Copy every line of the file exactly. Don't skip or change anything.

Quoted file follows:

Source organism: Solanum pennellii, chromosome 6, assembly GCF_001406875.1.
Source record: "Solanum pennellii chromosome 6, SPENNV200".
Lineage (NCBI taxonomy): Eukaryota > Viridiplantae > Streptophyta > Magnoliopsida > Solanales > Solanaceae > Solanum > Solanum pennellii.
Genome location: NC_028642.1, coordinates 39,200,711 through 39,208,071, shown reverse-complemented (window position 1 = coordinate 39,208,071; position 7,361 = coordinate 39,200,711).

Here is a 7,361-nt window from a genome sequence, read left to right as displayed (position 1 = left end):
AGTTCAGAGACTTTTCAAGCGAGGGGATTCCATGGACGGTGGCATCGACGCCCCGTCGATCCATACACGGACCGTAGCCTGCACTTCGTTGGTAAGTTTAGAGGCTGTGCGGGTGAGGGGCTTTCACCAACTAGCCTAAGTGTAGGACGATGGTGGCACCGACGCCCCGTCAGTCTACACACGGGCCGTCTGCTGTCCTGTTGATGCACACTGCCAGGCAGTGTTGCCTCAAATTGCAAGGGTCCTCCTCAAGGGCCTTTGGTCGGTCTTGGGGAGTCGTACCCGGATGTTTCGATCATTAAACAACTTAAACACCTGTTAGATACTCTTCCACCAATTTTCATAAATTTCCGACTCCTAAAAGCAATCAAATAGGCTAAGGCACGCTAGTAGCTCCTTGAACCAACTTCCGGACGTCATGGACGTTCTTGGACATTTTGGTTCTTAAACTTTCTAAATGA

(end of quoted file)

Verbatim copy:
Source organism: Solanum pennellii, chromosome 6, assembly GCF_001406875.1.
Source record: "Solanum pennellii chromosome 6, SPENNV200".
Lineage (NCBI taxonomy): Eukaryota > Viridiplantae > Streptophyta > Magnoliopsida > Solanales > Solanaceae > Solanum > Solanum pennellii.
Genome location: NC_028642.1, coordinates 39,200,711 through 39,208,071, shown reverse-complemented (window position 1 = coordinate 39,208,071; position 7,361 = coordinate 39,200,711).

Here is a 7,361-nt window from a genome sequence, read left to right as displayed (position 1 = left end):
AGTTCAGAGACTTTTCAAGCGAGGGGATTCCATGGACGGTGGCATCGACGCCCCGTCGATCCATACACGGACCGTAGCCTGCACTTCGTTGGTAAGTTTAGAGGCTGTGCGGGTGAGGGGCTTTCACCAACTAGCCTAAGTGTAGGACGATGGTGGCACCGACGCCCCGTCAGTCTACACACGGGCCGTCTGCTGTCCTGTTGATGCACACTGCCAGGCAGTGTTGCCTCAAATTGCAAGGGTCCTCCTCAAGGGCCTTTGGTCGGTCTTGGGGAGTCGTACCCGGATGTTTCGATCATTAAACAACTTAAACACCTGTTAGATACTCTTCCACCAATTTTCATAAATTTCCGACTCCTAAAAGCAATCAAATAGGCTAAGGCACGCTAGTAGCTCCTTGAACCAACTTCCGGACGTCATGGACGTTCTTGGACATTTTGGTTCTTAAACTTTCTAAATGA